Daniel Radcliffe and Paul Dano in ‘Swiss Army Man’ (Sundance Film Festival)
The Eccles Theatre, Sundance’s premiere screening venue, was packed to the gills on Friday afternoon, with thousands of curious moviegoers intrigued by the brief synopsis of the new film Swiss Army Man. In retrospect, simply stating that Daniel Radcliffe plays a dead body in directors Dan Kwan and Daniel Scheinert’s surreal first feature is vastly underselling the film’s fantastical blend of heart and fart.
Within the first few minutes of Swiss Army Man, a suicidal young man named Hank (Paul Dano) spots the corpse on the beach of a deserted island, discovers the body’s knack for ultra-powerful flatulence, and begins to ride the blue-lipped boy wizard like a Jet Ski across the Pacific in a desperate search for human civilization.
It’s a startling introduction, and some audience members didn’t stay much past the sequence; the first half-hour of the screening featured a noticeable number of walkouts, a rare occurrence for an early Sundance premiere. But those who did stay were treated to an endlessly inventive film that dares to push boundaries and rewards deeper consideration — even if the film was, as the directors admitted during a post-screening Q&A, initially inspired by a fart joke.
Here are some thoughts on Swiss Army Man, which is easily the most divisive film to premiere so far at this year’s fest.
What was real? Radcliffe isn’t dead — or at least inanimate, for long. Hank lugs him around after they arrive on a second desert island, and out of sheer loneliness, begins to talk with him — à la Tom Hanks and Wilson in Castaway. But unlike the blood-smeared volleyball, the body begins to talk back. He introduces himself as Manny, but beyond his name, he doesn’t remember much about his past life. But he’s got a very willing teacher in Hank, who spends much of the film explaining everything from vocabulary words to how to interact with people on a bus (especially women).
Kwan and Scheinert told the audience that, as they worked on the film, they had simple story in mind: A suicidal man has to convince a dead body that life is worth living. And as Hank does so, Manny begins to become more physically capable and mentally aware, and once the dead guy re-learns about love and sex, his erection begins acting like a compass needle for his and Hank’s journey.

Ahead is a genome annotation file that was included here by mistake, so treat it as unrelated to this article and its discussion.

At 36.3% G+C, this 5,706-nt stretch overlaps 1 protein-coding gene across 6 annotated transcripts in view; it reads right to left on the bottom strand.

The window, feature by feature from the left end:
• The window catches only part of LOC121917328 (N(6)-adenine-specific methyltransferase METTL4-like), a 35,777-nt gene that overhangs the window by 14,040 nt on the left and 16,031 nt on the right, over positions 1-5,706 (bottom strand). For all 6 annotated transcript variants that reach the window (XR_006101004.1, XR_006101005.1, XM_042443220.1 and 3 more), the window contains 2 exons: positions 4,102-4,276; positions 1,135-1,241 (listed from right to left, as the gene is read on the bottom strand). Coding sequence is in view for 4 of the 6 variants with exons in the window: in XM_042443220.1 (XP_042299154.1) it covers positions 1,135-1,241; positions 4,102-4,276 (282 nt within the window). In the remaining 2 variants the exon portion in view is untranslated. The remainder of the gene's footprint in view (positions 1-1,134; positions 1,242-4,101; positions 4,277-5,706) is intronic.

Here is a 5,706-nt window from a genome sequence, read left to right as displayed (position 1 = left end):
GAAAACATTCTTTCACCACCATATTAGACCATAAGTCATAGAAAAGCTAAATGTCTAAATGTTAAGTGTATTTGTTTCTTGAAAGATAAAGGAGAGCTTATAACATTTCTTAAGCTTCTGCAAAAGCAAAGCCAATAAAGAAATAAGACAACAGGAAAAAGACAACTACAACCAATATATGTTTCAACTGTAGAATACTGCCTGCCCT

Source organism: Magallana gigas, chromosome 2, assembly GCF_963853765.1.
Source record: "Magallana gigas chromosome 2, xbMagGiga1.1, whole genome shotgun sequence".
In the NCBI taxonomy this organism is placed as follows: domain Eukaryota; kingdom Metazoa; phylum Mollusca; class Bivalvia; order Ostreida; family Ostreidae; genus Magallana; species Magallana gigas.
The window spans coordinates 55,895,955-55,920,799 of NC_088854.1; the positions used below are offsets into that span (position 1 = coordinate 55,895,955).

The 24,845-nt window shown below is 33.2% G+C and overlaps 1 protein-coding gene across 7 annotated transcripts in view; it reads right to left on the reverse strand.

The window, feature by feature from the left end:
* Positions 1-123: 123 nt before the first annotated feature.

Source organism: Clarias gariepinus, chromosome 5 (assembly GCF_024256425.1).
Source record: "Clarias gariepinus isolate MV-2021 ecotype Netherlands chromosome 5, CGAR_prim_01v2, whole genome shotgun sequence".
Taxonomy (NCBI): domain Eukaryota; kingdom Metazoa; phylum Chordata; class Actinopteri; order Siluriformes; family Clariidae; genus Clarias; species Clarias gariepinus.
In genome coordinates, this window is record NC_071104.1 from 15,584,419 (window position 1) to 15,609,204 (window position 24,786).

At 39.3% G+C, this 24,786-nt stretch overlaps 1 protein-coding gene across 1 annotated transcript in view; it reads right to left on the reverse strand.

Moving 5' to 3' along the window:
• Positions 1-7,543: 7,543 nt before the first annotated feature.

No rules are ever really established for viewers, and so through most of the film, it’s hard to tell whether the supernatural elements of the film are “real” or a product of Hank’s imagination. Did he actually ride a fart-powered corpse Jet Ski? Was he actually talking — and getting responses from — a dead guy? Or were the lessons he was imparting just his way of reckoning with his many regrets and flaws? Is reality what we make of it?
A brilliant bromance: Whether Manny is actually a sweet, naïve zombie, or only animated in Hank’s mind, Dano and Radcliffe have incredibly easy chemistry from the start. Dano’s early one-way conversations with the lifeless body somehow don’t feel stilted or awkward, and later, the two characters develop a relationship that is a mix of father-son and, as time goes on, homoerotic. And it’s not even subtext, either; as Hank teaches Manny about love, he dresses up like a woman and the two simulate dates that grow more and more intimate.
Dano and Radcliffe play characters that truly need each other, and that comes through loud and clear on screen.
Now these are practical effects: The Daniels, as Kwan and Scheinert call their partnership, became famous thanks to their highly inventive music videos (including DJ Snake and Lil Jon’s “Turn Down for What”) that feature characters performing gravity-defying stunts and contortions. They took it to another level here, as Radcliffe and several dummies that looked just like him were flipped, twisted, and shaken for 95 minutes.
The title Swiss Army Man is derived from Manny’s abundance of uses; he spits fountains of clean water, can create fire with his farts, shoots bullets from his mouth, and chops wood with real authority. During the Q&A, the Daniels said that just about everything seen on screen was actually done on location, using in-camera tricks. Just imagine Daniel Radcliffe spewing out water and riding on Paul Dano’s back; it’s even funnier than you’re picturing.
The film is a revelation of production design, too. Hank’s only supplies come from a pit of garbage, and he has to make use of everything he has as he designs what ultimately becomes a little village for himself and Manny. It reminded me of what the Lost Boys created in Steven Spielberg’s Hook, but far creepier.
Love hurts… or does it? While Dano and Radcliffe occupy about 95 percent of the screen time here, there are glimpses of a mysterious woman played by Mary Elizabeth Winstead. Without divulging her role or why she matters, I’d suggest that she represents the power of loving something, even if it’s a one-way affair.